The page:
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Two Fava Bean Dishes for Spring

Note: Makini Howell will talk about her journey and new book at Powell's City of Books on April 27 at 4 p.m.

Grains, grains, grains. I have fallen in love with grain bowls and it shows here. Faro and Israeli couscous combined make for a nutty, hearty, but somehow still light, dish. The grape almond dressing makes this dish an amazing accompaniment for anything you whip up for dinner, or it's simply great on its own. Feel free to mix and match any veggie you have in your fridge to make this a truly seasonal salad. The grown-up charred fava bean salad is everything late spring needs. It makes use of early plums and sweetens them up a bit on the gill. The fennel adds an aromatic flavor burst that is very unexpected — and of course the charred flavor and protein-packed beans make it simply delicious.

Miner's Lettuce and Fava Bean Bowl with Faro and Toasted Israeli Couscous

This tasty seasonal bridge salad is rich, nutty, and protein-packed.

Serves 2 to 4

2 cups shelled unpeeled fava beans (about 2 pounds whole pods)
Salt
½ cup Israeli couscous
½ cup uncooked farro
½ cup shaved red cabbage
2 large handfuls of fresh miner's lettuce
¼ cup chopped parsley
2 tablespoons ribboned fresh basil (optional)
Grape Almond Vinaigrette (recipe follows)

To get to the heart of the fava, first take the fava beans out of the pods (it's sort of like how you would shell a pea). Bring 4 to 5 quarts of water to a boil; add enough salt to make it taste as salty as the sea. Drop the beans in and blanch them for about 30 seconds to 1 minute. Scoop the fava beans out with a strainer and run under cold water until cool to the touch. Use your fingers to squeeze and pop the inner bean out of its shell.

It may be helpful to Google "shelling fava beans" if you have never done it before.

Keep the same water. While you're waiting for the pot to boil again, in a medium skillet over medium heat, toast the couscous, stirring often, until golden-brown, about 6 to 7 minutes.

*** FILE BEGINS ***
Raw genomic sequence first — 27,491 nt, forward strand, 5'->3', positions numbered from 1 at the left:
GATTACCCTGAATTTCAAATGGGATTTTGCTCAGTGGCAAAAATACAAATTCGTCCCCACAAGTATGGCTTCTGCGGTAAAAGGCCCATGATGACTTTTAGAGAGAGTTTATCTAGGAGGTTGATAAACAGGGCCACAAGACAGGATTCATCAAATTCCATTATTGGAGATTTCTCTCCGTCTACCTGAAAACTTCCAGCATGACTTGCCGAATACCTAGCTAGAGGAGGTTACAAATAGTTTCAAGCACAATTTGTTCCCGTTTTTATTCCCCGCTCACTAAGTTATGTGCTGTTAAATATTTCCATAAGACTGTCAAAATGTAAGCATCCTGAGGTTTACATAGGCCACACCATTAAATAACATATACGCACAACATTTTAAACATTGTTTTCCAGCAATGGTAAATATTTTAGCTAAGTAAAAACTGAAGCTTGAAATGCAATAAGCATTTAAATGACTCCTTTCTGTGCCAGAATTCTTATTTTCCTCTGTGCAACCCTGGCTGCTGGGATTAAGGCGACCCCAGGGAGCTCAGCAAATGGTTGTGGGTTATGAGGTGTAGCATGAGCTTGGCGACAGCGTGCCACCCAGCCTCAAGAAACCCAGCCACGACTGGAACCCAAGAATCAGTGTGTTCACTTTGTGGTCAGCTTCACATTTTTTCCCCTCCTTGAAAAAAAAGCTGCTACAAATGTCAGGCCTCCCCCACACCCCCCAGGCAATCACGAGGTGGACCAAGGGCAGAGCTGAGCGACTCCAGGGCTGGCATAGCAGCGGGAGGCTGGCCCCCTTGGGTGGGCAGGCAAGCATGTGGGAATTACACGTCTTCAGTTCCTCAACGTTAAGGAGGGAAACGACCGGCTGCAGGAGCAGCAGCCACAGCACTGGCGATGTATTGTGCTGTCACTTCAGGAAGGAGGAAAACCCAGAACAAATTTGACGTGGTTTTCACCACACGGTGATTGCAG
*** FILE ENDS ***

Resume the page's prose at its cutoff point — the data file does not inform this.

Toss the toasted couscous into the boiling water and cook until tender, about 10 minutes. Scoop couscous out of water with a strainer and rinse under cold running water until cool. Toss the couscous into a large mixing bowl with the cooked fava beans.

In that same large pot, drop in the farro, stir, and get water to a steady, vigorous simmer. Partially cover the pot and cook 30 to 45 minutes, or until tender. Drain the farro in a strainer. Run cold water over until cool and add to bowl with fava beans and Israeli couscous. Toss in cabbage, lettuce, parsley, and basil. Toss with Grape Almond Vinaigrette and serve.

Grape Almond Vinaigrette
½ cup sliced almonds
⅔ cup white grape juice
2 tablespoons rice wine vinegar
2 tablespoons chopped mint
1 teaspoon mixed salt and pepper
⅔ cup olive oil

Combine the almonds, grape juice, vinegar, mint, and salt and pepper in a food processor and blend. While processor is running, slowly pour oil in to emulsify the dressing.

Charred Fava Beans with Marigolds, Fresh Plums, and Grilled Fennel

This salad is beautiful, and the grown-up dressing made from plum sake makes it perfect for early spring entertaining.

Serves 6

½ fresh fennel bulb
1 pound fava beans
1 large handful of miner's lettuce
1 small handful of marigolds or edible flowers
1 plum, sliced into ¼-inch wedges
Dressing (recipe follows)

Fava beans have so many varied uses, I decided to fire up the grill and try them whole, pod and all.

Heat an outside grill to high. Slice fennel bulb into ¼- to ½-inch wedges. Grab a mixing bowl, then wash fava bean pods and place them in the bowl along with fennel wedges. Toss them with 1 to 2 tablespoons of oil — make sure to coat the pods and the fennel. Separate out fava pods and place favas on the grill and char over heat for about 5 to 7 minutes, turning occasionally, until softened and blackened in spots. When the beans start emerging from the pod, they're ready.

Turn the grill down and wipe black spots off (make sure it's clean and oiled). Put the fennel on the grill, cover, and turn down to medium-low heat. Grill each side of the bulb wedges for about 5 minutes (depending on toughness of bulb). The fennel wedges will become soft and tender. If you want to retain a crunch in your fennel, use a young fennel bulb and leave on the grill just long enough to mark, but not completely cook, wedges, about 2 to 3 minutes.

In a large bowl, combine the lettuce, flowers, plums, fennel, and favas. Toss with dressing and serve.

Dressing
½ cup plum sake
½ cup olive canola oil blend
½ teaspoon Pernod (anise-flavored liqueur)
3 teaspoons fennel fronds
2 teaspoons minced shallots
1 teaspoon mixed salt and pepper

Combine all ingredients and whisk in small bowl.

÷ ÷ ÷

Makini Howell is the owner of Seattle's Plum Bistro and author of the new book Plum: Gratifying Vegan Dishes from Seattle's Plum Bistro. She is a lifelong vegan who believes that what is good for the individual will be good for the planet, and that this is nowhere more evident than in the diet we choose. Howell is the creator of Plum Restaurants, a group of restaurants that answer the need for a plant-based meal free of harmful chemicals.


Books mentioned in this post

  1. Plum: Gratifying Vegan Dishes from... Used Hardcover $21.00


Makini Howell is the author of Plum: Gratifying Vegan Dishes from Seattle's Plum Bistro

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